Childhood and adolescent obesity has significantly increased over the last decade, according to data from the National Health and Nutrition Examination Survey (NHANES).
From 2011-2012 to 2017-2020, youth obesity increased from 17.7% to 21.5% — climbing in boys from 18.1% to 21.4% (P=0.004), and in girls from 17.2% to 21.6% (P=0.002), showed a research letter in JAMA Pediatrics.
There had been significant increases in obesity among children 2-5 years of age and adolescents 12-19 years of age in particular, as well as in kids identifying as Mexican, Black, and white, reported Amanda Staiano, PhD, of Pennington Biomedical Research Center in Baton Rouge, Louisiana, and a colleague.
“Because of the significant increase in obesity, there is an urgent need for identification of antecedents and correlates of adiposity and cardiometabolic risk for early obesity prevention,” the authors said.
Childhood obesity has an established association with cardiometabolic comorbidities later in life.
“Obesity is a chronic disease that will involve multiple check-ins and monitoring progress throughout childhood, adolescence, and into adulthood,” Staiano told MedPage Today.
“Eligible patients should be considered for weight loss medications and referred to comprehensive metabolic and bariatric surgery programs,” she continued. “Pediatric healthcare providers should also be advocates for healthy environments — we all should contribute to creating healthier eating and activity environments for our children to thrive.”
Besides routine screening for pediatric obesity, clinicians should also brush up on motivational interviewing “so [they] feel comfortable talking about obesity with the parent/caregiver and the patient and helping the family to identify options for obesity treatment,” she added in an email.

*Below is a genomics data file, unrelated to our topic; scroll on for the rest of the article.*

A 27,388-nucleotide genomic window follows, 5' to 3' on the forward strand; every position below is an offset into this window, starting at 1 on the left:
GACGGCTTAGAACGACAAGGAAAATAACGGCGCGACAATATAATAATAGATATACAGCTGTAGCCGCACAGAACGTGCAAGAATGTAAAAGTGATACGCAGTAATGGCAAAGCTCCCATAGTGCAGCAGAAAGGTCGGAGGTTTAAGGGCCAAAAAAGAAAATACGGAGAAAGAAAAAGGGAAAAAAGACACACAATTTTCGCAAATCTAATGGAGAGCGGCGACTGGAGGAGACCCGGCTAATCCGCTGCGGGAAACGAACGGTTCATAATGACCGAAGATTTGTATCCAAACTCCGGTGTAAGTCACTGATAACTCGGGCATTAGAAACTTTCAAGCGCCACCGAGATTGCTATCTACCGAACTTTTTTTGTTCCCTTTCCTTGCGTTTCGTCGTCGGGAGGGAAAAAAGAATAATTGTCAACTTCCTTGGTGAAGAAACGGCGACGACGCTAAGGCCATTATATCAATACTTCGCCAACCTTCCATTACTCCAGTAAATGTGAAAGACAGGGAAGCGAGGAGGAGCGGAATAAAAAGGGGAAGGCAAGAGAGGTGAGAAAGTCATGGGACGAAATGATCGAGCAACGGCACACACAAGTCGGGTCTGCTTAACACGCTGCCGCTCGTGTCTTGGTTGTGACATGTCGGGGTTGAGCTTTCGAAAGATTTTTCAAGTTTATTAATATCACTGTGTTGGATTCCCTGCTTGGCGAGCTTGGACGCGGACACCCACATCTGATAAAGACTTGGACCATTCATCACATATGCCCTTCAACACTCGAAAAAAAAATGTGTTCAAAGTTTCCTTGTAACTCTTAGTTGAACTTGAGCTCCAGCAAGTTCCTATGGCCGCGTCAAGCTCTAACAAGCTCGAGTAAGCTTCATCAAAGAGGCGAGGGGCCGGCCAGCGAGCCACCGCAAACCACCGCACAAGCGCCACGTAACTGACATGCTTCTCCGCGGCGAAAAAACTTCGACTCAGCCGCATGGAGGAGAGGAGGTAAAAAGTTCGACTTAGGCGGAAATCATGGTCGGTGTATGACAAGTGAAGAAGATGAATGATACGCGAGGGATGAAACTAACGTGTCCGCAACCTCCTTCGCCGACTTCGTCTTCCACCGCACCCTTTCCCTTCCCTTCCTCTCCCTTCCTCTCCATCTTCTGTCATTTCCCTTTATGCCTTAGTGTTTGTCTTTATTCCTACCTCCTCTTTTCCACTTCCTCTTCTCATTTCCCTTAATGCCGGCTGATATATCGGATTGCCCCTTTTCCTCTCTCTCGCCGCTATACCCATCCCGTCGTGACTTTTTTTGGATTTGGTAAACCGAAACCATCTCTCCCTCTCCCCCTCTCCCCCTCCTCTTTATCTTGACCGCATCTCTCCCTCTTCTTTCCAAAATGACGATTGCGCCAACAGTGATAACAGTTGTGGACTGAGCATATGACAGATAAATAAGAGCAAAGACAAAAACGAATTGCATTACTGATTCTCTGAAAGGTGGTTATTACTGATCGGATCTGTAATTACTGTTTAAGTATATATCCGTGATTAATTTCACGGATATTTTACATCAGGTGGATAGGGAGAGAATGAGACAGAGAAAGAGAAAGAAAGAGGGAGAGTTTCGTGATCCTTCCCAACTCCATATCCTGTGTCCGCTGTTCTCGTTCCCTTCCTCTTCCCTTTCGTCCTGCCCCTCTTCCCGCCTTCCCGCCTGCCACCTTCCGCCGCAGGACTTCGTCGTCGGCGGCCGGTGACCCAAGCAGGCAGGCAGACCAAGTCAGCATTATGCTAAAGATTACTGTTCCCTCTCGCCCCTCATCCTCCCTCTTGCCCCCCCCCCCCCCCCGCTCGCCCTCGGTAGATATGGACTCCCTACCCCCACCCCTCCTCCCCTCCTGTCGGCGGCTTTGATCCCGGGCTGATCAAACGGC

The U.S. Preventive Services Task Force currently has a B recommendation for screening and behavioral intervention for patients with pediatric obesity. The most effective interventions are said to comprise at least 26 contact hours of multi-component treatment over several months to 1 year.
This cross-sectional study used NHANES data from 2011 to 2020.
Height and weight were collected from 14,967 children and adolescents 2 to 19 years of age (mean age 9.81 years, 50.9% boys). Obesity was defined as BMI at or above the 95th percentile for each age based on the CDC growth chart.
Study authors noted a decrease in NHANES response rates in recent years, limiting their sample size. In addition, testing in 2020 had been stopped early due to the pandemic. Furthermore, sample sizes and number of obesity cases were small when data were stratified for age, race, and ethnicity.
Despite these limitations, Staiano maintained the importance of implementation science to getting evidence-based lifestyle and behavior treatment programs into the community.
“Healthcare providers, insurance companies, and families need to work together to ensure access to treatment options. More research is needed on how to adapt these programs to make them more accessible and sustainable for families, and how to integrate medication and, when appropriate, surgery into the treatment of youth with obesity,” she urged.
“‘Watchful waiting’ does not work — kids need support now to turn the tide towards healthier bodies,” she said.
The study was funded the National Institute of Health, National Institute of Diabetes and Digestive and Kidney Diseases, and National Institute of General Medicine Sciences.
Staiano reported no conflict of interest.